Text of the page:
This executive takes service personally

A lot of readers were miffed to learn in one of my recent columns that most car insurers have yet to fully comply with a state regulation requiring that people's driving records, rather than their ZIP Codes, be the primary factor in setting rates.

West L.A. resident Liz Brown was so incensed that she wrote to the chairman of her insurer, Mercury Insurance Co., to complain about the $1,256 she's charged annually for her 1997 Honda Del Sol.

And you know what? He called her back.

"I have to admit, I was blown away that he took the time to call me," Brown, 53, said. "I wasn't really happy with what he had to say, but what great customer service!"

I'm not exactly known for handing out milk and cookies to corporate leaders. But it's worth taking a moment to acknowledge a local executive who gets it right -- and to ask why more execs don't understand the importance of showing customers a little respect.

Mercury's chairman is George Joseph, who founded the Los Angeles company in 1962. He served as chief executive until early last year.

Joseph, 86, began his career as an insurance actuary earning $225 a month and later sold policies to consumers. He now has a net worth of $1.2 billion, according to Forbes magazine.

We met in Joseph's modest red-carpeted office off Wilshire Boulevard near Hancock Park. He moved a bit slowly, which wasn't surprising for a man of his years, but spoke with confidence and precision, easily calling up facts and figures from memory.

Joseph and I didn't agree when it came to using ZIP Codes for insurance rates -- he's for and I'm against -- but we'll get to that in a moment. What we did agree on was the importance of customer service, which has become a lost art in corporate America.

"You used to be able to pick up a phone and talk to people," Joseph said. "That doesn't happen anymore. Now there's e-mail and automated switchboards.

"People want to talk to people," he said. "They want to talk to people who are knowledgeable and who can answer questions."

Mercury, California's third-largest vehicle insurer in terms of market share, has about 1 million policyholders and 5,000 agents nationwide. But Joseph said any letter addressed to him personally or to the chairman of the company will find its way to his desk.

He said he typically receives eight or nine such letters from customers each month, mostly involving problems settling a claim.

In most cases, he'll call the letter writer to either discuss the situation or get more details. Then he'll make sure someone at Mercury addresses the problem.

That's not to say all claims or complaints get settled to the customer's satisfaction. Consumer advocates say Mercury has a reputation for being unusually stingy toward policyholders.

But for the chairman of the company to make it his business to reach out to customers and show some good old-fashioned courtesy, that alone makes Mercury a rare breed among corporations that all too often make customer service their lowest priority.

Joseph blames this on chief executives who hop from company to company, typically staying only long enough to make shareholders happy and cash in a pile of stock options.

"There's no loyalty," he said. "There's only loyalty to their profession, not to their company. There's no loyalty to customers."

Joseph, who came of age during the Great Depression, also observed that most CEOs have never experienced truly hard economic times. They don't understand that when trouble hits, your customers may be your last bulwark against catastrophe.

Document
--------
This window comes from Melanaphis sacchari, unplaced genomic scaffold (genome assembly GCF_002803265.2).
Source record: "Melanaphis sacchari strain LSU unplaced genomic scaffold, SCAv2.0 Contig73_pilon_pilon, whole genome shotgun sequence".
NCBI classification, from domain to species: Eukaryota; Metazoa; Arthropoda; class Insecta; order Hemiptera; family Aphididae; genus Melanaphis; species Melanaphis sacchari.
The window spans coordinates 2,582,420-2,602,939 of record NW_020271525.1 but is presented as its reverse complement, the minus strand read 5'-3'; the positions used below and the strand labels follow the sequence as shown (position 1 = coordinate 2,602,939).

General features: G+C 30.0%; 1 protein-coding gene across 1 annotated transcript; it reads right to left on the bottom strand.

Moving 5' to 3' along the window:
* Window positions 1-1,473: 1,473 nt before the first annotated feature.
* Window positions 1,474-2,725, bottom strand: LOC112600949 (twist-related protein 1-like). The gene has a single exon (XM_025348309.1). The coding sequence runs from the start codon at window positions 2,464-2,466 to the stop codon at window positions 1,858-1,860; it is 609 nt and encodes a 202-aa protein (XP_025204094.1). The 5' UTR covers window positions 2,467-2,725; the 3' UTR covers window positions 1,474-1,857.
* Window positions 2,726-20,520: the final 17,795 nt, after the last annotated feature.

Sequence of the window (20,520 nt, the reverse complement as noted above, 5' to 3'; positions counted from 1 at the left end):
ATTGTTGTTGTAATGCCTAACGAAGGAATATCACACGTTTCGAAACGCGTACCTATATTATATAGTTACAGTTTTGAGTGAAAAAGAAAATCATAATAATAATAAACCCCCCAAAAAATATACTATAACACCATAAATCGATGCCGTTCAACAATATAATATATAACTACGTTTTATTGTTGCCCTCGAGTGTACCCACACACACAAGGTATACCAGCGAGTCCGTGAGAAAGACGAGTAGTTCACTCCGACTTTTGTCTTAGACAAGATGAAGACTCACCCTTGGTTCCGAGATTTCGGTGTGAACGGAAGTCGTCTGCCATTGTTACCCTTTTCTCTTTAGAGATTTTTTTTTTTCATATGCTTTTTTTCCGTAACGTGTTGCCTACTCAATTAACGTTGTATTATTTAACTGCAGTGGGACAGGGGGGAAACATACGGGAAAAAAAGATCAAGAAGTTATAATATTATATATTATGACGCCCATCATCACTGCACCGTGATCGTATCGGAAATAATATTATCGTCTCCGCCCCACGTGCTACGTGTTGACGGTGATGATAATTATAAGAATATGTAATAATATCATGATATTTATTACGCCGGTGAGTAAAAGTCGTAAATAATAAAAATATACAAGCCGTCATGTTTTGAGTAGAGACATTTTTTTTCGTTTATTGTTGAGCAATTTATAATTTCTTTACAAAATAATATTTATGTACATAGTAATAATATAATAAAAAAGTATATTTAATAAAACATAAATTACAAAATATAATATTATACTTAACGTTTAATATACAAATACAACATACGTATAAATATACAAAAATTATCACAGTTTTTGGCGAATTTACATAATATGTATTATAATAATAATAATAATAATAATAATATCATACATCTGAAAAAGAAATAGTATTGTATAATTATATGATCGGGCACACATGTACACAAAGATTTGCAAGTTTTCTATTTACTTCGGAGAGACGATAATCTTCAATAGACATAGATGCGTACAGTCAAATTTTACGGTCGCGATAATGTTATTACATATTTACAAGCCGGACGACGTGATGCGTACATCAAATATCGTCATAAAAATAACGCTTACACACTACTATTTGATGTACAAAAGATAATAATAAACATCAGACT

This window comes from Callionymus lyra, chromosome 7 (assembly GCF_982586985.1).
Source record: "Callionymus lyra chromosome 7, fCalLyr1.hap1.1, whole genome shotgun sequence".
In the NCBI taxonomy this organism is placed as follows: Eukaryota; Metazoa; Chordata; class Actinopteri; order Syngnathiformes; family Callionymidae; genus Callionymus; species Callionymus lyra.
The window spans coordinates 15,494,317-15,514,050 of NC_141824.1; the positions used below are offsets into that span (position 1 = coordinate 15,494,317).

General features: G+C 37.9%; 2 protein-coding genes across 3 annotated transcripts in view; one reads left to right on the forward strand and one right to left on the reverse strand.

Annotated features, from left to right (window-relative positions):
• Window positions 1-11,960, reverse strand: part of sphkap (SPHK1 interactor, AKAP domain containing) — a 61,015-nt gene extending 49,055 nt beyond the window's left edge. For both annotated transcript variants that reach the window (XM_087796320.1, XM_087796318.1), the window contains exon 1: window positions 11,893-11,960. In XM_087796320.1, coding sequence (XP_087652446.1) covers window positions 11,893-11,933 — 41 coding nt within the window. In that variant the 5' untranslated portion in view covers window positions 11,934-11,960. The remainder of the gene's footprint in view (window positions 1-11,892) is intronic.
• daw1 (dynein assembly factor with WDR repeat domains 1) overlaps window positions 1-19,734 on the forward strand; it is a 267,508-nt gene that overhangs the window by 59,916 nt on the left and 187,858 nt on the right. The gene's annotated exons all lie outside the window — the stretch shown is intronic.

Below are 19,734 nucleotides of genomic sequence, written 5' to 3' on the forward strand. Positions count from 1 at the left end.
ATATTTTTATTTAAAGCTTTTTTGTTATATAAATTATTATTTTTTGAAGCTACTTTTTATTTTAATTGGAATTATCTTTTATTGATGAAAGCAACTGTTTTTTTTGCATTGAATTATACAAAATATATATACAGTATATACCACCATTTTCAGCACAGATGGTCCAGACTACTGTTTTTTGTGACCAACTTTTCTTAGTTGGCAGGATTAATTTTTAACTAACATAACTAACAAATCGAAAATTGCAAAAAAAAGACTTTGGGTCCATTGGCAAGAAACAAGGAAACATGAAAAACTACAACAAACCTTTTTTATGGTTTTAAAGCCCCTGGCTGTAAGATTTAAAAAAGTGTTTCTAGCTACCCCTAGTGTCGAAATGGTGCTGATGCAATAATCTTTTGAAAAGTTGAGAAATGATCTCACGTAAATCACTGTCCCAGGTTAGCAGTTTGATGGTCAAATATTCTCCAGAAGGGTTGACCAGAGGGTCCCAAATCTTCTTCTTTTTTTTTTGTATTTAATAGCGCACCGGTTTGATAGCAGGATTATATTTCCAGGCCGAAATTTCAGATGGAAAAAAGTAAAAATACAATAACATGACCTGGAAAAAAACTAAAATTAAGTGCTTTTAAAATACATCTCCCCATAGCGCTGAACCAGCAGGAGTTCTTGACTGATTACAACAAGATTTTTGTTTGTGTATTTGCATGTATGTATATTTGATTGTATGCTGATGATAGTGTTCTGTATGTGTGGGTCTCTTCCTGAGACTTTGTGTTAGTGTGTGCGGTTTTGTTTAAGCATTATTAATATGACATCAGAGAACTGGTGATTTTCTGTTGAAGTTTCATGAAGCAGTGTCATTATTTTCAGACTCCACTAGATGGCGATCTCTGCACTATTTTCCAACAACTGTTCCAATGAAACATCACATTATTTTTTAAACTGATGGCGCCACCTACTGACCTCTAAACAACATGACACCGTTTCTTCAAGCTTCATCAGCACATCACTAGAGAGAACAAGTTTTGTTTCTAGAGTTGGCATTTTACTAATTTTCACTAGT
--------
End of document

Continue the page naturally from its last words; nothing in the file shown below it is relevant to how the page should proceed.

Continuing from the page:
"Some companies treat customers like an adversary," Joseph said. "I believe you can't do that."

When it comes to using ZIP Codes to set rates, though, Joseph hasn't been the consumer's best friend.

He and Mercury were the most active opponents of Proposition 103, a ballot initiative passed by California voters in 1988 that limited what insurers could charge for premiums. It also required that car-insurance rates be based primarily on a person's driving record and miles driven, not where he or she lives.

"Of all the insurance industry executives, George Joseph has been the most hostile to Proposition 103," said Jamie Court, president of Santa Monica-based Consumer Watchdog. "He hates 103. There's been no bigger opponent."

Implementation of Proposition 103 was held up for years by challenges from Mercury and other insurers, which insisted that the measure unfairly penalized rural dwellers who may not face the same road hazards as drivers in congested cities. ZIP Codes, insurers argued in vain, are the best way to reflect this distinction.

The change will finally take effect July 14. As of the beginning of this month, 54 insurance firms had readjusted their rates to fully comply with Proposition 103, according to the state Department of Insurance. More than 230 others had not.

Joseph said Mercury was "about 90% compliant" with the regulation.

"I think it's a tremendous waste," he said. "It doesn't accomplish anything. Some people in West Los Angeles or Beverly Hills may see lower rates, but rates are going lower overall because there has been a drop in accident frequency."

Be that as it may, Proposition 103 ensures that rates stay low, at least for drivers with clean records.

Joseph made his case to Brown after she wrote to complain about the ZIP Code-based rate for her Honda, and she remained unconvinced.

"I've been driving safely for 37 years," she told me. "That's what my insurance should be based on."

Brown said she'll be shopping around for a new insurance provider.

No matter how much I disagree with Joseph on his Proposition 103 stance, I still give him enormous credit for reaching out to customers and taking personal responsibility for his company's actions.

"I treat people like I'd like to be treated," he told me.

Such a simple idea. It's a wonder more business leaders haven't figured it out.


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